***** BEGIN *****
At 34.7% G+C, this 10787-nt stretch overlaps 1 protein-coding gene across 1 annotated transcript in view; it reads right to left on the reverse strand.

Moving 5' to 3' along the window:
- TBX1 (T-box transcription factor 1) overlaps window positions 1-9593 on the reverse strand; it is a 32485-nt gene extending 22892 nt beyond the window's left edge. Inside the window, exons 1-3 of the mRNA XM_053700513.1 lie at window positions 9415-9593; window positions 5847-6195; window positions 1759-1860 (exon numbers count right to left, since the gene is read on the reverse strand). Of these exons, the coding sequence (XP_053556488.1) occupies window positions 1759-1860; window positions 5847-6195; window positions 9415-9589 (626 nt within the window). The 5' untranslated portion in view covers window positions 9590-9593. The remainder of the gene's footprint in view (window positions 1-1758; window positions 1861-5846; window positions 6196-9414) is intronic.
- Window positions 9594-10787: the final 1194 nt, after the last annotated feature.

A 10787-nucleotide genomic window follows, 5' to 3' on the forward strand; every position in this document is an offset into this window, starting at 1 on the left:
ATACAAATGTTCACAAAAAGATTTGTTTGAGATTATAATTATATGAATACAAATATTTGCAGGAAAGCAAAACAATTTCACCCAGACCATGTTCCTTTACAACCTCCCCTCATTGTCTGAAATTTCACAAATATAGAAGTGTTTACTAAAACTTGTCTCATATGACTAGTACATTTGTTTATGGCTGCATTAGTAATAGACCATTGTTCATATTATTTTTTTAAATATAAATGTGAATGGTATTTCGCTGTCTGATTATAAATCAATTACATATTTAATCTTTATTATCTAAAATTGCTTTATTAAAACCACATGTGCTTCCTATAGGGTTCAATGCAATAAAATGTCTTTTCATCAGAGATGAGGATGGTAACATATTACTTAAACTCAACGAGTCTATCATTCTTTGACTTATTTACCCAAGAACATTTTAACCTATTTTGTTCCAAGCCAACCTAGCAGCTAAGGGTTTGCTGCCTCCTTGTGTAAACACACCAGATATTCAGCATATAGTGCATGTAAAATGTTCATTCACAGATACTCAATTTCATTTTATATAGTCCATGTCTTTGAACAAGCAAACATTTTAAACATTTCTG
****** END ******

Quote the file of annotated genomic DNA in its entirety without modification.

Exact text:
At 34.7% G+C, this 10787-nt stretch overlaps 1 protein-coding gene across 1 annotated transcript in view; it reads right to left on the reverse strand.

Moving 5' to 3' along the window:
- TBX1 (T-box transcription factor 1) overlaps window positions 1-9593 on the reverse strand; it is a 32485-nt gene extending 22892 nt beyond the window's left edge. Inside the window, exons 1-3 of the mRNA XM_053700513.1 lie at window positions 9415-9593; window positions 5847-6195; window positions 1759-1860 (exon numbers count right to left, since the gene is read on the reverse strand). Of these exons, the coding sequence (XP_053556488.1) occupies window positions 1759-1860; window positions 5847-6195; window positions 9415-9589 (626 nt within the window). The 5' untranslated portion in view covers window positions 9590-9593. The remainder of the gene's footprint in view (window positions 1-1758; window positions 1861-5846; window positions 6196-9414) is intronic.
- Window positions 9594-10787: the final 1194 nt, after the last annotated feature.

A 10787-nucleotide genomic window follows, 5' to 3' on the forward strand; every position in this document is an offset into this window, starting at 1 on the left:
ATACAAATGTTCACAAAAAGATTTGTTTGAGATTATAATTATATGAATACAAATATTTGCAGGAAAGCAAAACAATTTCACCCAGACCATGTTCCTTTACAACCTCCCCTCATTGTCTGAAATTTCACAAATATAGAAGTGTTTACTAAAACTTGTCTCATATGACTAGTACATTTGTTTATGGCTGCATTAGTAATAGACCATTGTTCATATTATTTTTTTAAATATAAATGTGAATGGTATTTCGCTGTCTGATTATAAATCAATTACATATTTAATCTTTATTATCTAAAATTGCTTTATTAAAACCACATGTGCTTCCTATAGGGTTCAATGCAATAAAATGTCTTTTCATCAGAGATGAGGATGGTAACATATTACTTAAACTCAACGAGTCTATCATTCTTTGACTTATTTACCCAAGAACATTTTAACCTATTTTGTTCCAAGCCAACCTAGCAGCTAAGGGTTTGCTGCCTCCTTGTGTAAACACACCAGATATTCAGCATATAGTGCATGTAAAATGTTCATTCACAGATACTCAATTTCATTTTATATAGTCCATGTCTTTGAACAAGCAAACATTTTAAACATTTCTG